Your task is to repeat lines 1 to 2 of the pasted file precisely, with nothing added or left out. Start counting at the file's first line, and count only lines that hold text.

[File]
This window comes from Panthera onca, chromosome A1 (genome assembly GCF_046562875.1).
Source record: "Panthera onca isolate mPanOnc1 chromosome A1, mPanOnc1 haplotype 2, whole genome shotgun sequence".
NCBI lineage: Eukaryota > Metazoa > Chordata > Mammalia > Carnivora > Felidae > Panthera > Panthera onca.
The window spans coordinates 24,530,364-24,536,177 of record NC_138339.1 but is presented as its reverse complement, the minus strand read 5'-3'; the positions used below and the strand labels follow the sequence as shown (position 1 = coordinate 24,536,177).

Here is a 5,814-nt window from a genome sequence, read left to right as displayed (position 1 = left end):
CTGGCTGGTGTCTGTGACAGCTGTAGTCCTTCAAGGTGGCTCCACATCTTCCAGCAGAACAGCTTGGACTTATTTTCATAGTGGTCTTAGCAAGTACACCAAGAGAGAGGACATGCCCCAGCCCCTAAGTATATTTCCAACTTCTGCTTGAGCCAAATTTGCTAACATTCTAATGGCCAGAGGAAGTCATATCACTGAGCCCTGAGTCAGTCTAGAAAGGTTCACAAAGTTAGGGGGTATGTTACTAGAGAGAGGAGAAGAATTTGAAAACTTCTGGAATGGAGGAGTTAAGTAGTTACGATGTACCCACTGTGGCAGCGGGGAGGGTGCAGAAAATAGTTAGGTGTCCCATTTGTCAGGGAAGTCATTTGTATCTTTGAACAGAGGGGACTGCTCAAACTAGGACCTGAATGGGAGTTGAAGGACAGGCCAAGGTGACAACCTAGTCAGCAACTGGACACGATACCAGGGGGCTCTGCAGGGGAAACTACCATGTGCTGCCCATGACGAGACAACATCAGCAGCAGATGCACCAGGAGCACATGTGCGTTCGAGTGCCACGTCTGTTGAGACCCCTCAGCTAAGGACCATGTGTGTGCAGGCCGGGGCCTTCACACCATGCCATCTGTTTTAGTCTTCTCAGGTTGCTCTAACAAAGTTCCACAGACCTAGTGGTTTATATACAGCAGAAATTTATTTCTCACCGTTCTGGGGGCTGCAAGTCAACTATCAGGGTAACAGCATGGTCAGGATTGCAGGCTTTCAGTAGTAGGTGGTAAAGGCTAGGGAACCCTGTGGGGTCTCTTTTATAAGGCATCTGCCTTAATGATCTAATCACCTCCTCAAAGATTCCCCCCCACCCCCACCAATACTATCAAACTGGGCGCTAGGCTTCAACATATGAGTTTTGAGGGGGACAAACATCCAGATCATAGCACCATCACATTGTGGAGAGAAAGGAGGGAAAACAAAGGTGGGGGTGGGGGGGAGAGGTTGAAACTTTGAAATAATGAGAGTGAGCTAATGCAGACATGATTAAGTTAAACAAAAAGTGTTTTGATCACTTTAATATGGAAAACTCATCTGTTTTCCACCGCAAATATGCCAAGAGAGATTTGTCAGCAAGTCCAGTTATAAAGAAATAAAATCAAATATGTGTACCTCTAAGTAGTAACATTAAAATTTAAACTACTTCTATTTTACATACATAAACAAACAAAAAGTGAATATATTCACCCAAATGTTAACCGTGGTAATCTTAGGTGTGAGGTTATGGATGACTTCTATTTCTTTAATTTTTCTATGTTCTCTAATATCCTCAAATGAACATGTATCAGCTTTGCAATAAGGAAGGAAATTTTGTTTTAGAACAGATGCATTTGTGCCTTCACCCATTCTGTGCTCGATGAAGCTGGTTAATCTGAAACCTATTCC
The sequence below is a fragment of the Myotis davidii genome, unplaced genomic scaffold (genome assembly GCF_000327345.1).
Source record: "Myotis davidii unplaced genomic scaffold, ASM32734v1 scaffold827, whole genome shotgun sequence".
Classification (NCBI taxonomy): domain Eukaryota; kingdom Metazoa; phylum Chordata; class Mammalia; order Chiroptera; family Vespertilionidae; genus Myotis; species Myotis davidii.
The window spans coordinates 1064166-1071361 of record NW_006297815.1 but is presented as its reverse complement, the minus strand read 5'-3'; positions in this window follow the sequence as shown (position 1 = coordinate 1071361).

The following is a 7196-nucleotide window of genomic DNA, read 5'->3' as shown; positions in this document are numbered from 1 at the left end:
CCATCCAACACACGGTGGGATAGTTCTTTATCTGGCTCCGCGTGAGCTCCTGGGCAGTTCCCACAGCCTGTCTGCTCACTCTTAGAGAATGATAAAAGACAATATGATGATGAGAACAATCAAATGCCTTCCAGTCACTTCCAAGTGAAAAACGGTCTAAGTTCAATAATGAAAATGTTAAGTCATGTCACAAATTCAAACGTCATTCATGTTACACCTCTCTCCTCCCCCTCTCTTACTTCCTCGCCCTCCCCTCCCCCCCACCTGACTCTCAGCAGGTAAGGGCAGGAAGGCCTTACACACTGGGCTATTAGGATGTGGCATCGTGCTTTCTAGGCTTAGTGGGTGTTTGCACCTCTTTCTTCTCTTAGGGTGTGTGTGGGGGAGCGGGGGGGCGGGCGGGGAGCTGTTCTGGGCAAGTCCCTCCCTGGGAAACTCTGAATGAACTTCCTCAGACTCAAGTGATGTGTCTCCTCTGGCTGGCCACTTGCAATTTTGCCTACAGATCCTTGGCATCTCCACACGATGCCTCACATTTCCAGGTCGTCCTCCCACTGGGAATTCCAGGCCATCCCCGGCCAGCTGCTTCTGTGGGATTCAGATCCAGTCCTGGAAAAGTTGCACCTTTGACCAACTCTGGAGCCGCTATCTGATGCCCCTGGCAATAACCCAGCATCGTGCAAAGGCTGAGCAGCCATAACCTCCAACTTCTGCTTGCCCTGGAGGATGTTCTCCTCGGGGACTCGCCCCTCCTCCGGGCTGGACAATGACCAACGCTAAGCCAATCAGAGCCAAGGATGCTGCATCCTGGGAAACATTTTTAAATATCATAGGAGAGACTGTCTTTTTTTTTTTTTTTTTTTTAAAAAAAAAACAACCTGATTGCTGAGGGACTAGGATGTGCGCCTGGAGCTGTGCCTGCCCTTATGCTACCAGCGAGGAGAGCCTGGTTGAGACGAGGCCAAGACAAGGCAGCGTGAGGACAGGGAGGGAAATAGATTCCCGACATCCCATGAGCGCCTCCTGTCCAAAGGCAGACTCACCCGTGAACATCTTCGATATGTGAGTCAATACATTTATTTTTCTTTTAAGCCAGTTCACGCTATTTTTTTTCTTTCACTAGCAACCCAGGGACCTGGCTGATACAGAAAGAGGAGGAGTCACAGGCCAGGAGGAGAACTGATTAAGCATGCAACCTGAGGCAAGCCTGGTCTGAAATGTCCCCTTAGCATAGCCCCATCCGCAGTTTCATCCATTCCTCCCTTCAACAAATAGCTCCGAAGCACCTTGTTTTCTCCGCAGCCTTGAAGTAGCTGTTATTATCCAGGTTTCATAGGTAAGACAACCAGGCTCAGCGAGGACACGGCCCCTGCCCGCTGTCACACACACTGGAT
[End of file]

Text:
This window comes from Panthera onca, chromosome A1 (genome assembly GCF_046562875.1).
Source record: "Panthera onca isolate mPanOnc1 chromosome A1, mPanOnc1 haplotype 2, whole genome shotgun sequence".